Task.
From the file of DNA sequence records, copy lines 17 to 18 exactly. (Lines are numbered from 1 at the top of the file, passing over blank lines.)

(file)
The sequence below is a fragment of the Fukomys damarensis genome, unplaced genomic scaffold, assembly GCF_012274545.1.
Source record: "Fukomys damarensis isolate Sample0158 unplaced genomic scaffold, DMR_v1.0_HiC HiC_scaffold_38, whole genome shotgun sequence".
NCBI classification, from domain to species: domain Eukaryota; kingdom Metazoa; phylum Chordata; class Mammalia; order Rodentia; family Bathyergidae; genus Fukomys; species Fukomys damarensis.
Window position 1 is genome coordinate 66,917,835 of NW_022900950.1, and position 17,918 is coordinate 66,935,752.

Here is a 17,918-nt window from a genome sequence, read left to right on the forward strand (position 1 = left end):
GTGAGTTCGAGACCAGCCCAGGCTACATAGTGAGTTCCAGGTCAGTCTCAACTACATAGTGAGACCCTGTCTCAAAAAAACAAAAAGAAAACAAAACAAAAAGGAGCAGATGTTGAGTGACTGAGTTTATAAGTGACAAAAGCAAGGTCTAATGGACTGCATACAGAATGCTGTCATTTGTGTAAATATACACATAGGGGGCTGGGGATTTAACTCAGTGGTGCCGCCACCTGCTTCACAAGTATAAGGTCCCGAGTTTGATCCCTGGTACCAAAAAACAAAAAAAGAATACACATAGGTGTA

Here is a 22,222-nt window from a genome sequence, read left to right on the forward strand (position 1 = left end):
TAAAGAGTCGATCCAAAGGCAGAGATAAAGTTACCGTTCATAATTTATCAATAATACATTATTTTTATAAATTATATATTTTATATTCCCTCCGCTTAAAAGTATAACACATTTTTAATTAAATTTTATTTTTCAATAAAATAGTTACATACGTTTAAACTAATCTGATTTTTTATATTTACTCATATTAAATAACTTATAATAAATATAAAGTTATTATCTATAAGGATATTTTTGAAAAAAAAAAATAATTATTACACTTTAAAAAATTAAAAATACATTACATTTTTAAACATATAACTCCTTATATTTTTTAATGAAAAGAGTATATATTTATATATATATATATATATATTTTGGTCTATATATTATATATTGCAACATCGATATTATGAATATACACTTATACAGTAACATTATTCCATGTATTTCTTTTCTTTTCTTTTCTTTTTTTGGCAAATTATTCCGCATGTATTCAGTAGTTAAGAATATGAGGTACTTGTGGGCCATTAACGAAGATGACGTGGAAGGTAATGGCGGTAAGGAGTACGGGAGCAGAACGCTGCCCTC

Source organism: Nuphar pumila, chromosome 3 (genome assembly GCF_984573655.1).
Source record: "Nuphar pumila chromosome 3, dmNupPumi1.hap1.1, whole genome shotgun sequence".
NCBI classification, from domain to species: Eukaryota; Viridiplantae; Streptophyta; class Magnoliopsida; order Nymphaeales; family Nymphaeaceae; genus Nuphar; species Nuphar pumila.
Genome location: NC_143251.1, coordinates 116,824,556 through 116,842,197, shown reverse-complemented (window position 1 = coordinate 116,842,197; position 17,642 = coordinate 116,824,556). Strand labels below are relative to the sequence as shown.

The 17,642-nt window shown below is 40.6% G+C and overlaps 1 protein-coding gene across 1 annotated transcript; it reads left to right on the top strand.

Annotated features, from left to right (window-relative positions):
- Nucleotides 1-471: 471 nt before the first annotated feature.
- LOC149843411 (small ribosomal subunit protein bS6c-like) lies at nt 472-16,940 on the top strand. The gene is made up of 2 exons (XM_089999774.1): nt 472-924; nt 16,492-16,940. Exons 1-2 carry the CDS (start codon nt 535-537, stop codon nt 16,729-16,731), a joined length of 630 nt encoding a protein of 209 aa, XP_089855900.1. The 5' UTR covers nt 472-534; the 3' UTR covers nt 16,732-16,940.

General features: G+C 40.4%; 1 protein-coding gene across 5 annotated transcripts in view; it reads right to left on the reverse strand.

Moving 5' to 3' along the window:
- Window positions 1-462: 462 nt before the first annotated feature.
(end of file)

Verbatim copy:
General features: G+C 40.4%; 1 protein-coding gene across 5 annotated transcripts in view; it reads right to left on the reverse strand.

Moving 5' to 3' along the window: